Plaza Theatre History


By the late 1920s, El Paso was a growing metropolis. With a population of 100,000, El Paso already had two airports, numerous theaters, a fully-developed trolley system and all of the amenities of any other modern city.

At the center of it all was the Plaza Theatre, which opened September 12, 1930 to a capacity crowd of 2,410. It was advertised as the largest theater of its kind between Dallas and Los Angeles. Designed as a modern film house with the flexibility of presenting stage shows, the Plaza eventually hosted popular traveling shows and movies, becoming a fixture in the lives of theatergoers for generations to come.

Although several theaters existed in downtown El Paso at the time the Plaza Theatre opened, its size, elaborate decor, and technical innovations made it stand out. No expense was spared in creating this elaborate building, designed in Spanish Colonial Revival style of architecture. While the exterior facade was designed to be reminiscent of a Spanish mission-style parapet, patrons were awed by the interior, with its intricately painted ceilings, mosaic-tiled floors, decorative metal railings and sconces and, to heighten the effect, antique furnishings. With such grandiose rococo design, itís no wonder the Plaza was known as ìThe Showplace of the Southwest.

Perhaps most impressive of all was the $60,000 Mighty Wurlitzer Organ, elevating from the orchestra pit to accompany vaudeville shows, sing-a-longs, and to entertain patrons before and after films. Its toy box provided it with the versatility to replicate such sounds as horses hooves, the ocean surf and birds chirping. In 1972, the Mighty Wurlitzer Organ was sold and housed at the home of a private collector in Dallas. Through the generosity of the late Karl O. Wyler, Sr. (former owner of KTSM television and radio stations), the organ was restored and returned to El Paso in 1998. After a long run at Sunland Park Mall, the Mighty Wurlitzer Organ will return to its original home in the majestic Plaza Theatre.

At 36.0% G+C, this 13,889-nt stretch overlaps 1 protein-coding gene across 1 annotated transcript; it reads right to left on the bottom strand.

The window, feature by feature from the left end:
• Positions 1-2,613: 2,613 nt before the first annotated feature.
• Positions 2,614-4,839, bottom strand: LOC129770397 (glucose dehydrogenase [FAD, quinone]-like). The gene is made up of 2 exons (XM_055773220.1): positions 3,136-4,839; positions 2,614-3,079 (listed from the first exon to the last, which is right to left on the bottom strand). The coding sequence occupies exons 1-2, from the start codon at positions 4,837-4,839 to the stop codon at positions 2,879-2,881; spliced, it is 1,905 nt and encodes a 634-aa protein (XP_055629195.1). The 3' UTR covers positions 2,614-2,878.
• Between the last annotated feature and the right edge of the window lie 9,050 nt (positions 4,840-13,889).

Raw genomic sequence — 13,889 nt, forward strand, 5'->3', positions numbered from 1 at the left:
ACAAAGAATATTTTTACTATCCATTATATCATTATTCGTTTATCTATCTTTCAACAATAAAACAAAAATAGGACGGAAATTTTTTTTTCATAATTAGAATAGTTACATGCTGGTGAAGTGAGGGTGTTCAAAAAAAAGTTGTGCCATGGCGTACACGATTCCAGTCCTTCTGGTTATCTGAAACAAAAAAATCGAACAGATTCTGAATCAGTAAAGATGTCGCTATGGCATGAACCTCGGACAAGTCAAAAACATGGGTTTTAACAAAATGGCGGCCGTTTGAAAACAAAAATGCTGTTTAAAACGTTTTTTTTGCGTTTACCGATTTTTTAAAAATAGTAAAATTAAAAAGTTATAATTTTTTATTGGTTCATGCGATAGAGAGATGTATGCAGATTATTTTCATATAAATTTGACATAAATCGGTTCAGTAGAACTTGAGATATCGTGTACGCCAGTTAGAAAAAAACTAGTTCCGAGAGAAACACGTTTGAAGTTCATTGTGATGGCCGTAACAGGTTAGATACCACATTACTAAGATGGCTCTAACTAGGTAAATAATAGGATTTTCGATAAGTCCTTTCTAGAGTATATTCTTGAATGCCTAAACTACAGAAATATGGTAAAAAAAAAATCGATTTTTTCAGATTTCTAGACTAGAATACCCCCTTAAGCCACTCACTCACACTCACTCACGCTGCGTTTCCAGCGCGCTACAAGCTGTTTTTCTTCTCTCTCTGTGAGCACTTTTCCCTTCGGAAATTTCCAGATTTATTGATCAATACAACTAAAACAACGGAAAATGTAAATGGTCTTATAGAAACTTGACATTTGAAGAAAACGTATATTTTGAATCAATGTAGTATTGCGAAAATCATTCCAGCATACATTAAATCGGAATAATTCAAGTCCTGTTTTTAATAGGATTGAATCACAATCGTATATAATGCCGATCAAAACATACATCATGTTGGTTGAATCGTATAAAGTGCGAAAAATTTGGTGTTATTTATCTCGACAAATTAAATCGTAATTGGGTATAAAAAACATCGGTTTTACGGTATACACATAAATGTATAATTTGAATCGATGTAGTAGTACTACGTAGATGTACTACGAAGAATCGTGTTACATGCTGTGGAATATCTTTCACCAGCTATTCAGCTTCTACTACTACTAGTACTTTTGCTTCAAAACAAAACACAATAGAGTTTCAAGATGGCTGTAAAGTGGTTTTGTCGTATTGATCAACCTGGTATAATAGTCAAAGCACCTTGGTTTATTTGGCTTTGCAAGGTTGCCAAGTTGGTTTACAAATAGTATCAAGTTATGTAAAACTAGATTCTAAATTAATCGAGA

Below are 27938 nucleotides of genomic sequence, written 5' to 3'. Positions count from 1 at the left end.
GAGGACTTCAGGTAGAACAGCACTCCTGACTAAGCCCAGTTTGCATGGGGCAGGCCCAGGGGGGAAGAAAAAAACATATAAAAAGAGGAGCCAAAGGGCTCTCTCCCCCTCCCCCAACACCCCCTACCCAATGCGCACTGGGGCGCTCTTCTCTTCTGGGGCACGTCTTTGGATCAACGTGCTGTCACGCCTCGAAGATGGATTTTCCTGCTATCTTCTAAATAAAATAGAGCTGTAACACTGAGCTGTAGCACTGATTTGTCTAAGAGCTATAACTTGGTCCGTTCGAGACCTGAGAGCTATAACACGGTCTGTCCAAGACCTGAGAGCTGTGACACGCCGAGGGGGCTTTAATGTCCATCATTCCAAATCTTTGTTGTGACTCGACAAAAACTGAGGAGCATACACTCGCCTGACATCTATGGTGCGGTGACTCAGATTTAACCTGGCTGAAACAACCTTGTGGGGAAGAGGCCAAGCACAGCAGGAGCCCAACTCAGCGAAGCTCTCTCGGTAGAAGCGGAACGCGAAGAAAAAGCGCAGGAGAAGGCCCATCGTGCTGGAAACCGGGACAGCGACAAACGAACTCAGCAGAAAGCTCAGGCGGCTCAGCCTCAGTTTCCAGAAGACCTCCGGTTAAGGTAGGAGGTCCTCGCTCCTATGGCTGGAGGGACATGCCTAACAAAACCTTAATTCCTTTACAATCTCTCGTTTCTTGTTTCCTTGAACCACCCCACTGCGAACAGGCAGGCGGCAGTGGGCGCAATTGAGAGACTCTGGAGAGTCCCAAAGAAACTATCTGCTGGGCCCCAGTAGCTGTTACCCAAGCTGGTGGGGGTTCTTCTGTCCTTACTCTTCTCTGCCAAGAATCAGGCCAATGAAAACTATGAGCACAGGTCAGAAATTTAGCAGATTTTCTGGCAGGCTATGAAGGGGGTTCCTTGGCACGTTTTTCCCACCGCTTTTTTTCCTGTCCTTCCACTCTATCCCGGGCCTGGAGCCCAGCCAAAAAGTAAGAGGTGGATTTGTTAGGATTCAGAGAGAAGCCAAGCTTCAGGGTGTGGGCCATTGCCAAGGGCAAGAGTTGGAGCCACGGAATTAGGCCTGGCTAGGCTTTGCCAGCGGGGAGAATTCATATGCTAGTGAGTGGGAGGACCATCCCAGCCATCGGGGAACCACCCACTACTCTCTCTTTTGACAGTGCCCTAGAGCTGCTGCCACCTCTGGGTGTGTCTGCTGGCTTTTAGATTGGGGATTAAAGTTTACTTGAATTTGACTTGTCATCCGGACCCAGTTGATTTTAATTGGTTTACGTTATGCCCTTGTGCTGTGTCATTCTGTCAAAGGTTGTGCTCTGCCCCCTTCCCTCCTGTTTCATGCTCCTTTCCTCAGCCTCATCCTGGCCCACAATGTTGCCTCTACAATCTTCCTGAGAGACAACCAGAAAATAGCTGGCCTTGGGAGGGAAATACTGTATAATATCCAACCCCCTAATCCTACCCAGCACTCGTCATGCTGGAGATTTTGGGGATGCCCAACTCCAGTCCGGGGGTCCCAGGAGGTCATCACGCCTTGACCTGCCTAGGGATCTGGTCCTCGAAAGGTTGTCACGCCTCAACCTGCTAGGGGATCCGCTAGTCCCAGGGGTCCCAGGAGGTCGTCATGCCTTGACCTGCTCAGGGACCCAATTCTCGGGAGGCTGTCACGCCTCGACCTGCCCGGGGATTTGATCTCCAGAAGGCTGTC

An event at the Plaza was more than simply seeing a show or a movie, but was a build-up of events. From the elaborate decor to the ushers catering to their every need, patrons were transported to a magical movie palace. Once seated, the theater lights would dim while tiny stars blinked and clouds appeared across the blue “sky”. The organ would rise from the orchestra pit and the organist would play a musical medley. Finally, the show would begin. It’s no surprise that during the Great Depression and World War II, the Plaza Theatre and other atmospheric theaters across the United States were an escape from the everyday world.

By the 1950s, two major influences factored into a slow decline in the Plaza Theatre’s patronage. The advent of television (KROD-TV first appeared on the airwaves in 1952) and the rise of suburban neighborhoods further and further away from downtown served as major challenges to the Plaza Theatre in addition to other downtown establishments. At the same time, a new source of competition arose with the advent of drive-in theaters in the late 1940s (The Chelsea at the corner of Chelsea and Montana Avenue was first built in 1946).

These experiences were not unique to the Plaza Theatre but were common to theaters across the United States as patrons began living further and further away from the downtowns they had once faithfully patronized. By the early 1970s, the theater was sold and much of the beautiful artwork, along with the Mighty Wurlitzer Organ was auctioned off. Only by the acquisition of the theater by the Dipp Family in 1973 was the Plaza saved from demolition at that time.

In 1986, after years of infrequent programming, the decision was made to demolish the Plaza Theatre in order to make way for a parking lot. Spurred by a groundswell of community support, El Paso Community Foundation began negotiations to raise the required $1 million to save it from demolition. With only six short weeks to raise the funds, fundraising events were held across the community with the most visible effort being staged by actress Rita Moreno the day before the deadline. It was announced that evening that enough money had been raised to save the Plaza Theatre. After El Paso Community Foundation placed a new roof on the theater, the Plaza Theatre was donated to the City of El Paso in 1990.

Like many historical structures, the Plaza Theatre has lost some of its original splendor. Furnishings and artwork have been removed, the facade has been altered, and parts of its once-advanced electrical systems are no longer functional, yet the interior structure appears as it has for close to seventy years. On July 30, 2002 the City of El Paso formally approved a public/private partnership with the El Paso Community Foundation to restore the Plaza Theatre to its original splendor. Once again, the Plaza Theatre will become El Paso’s Showplace of the Southwest.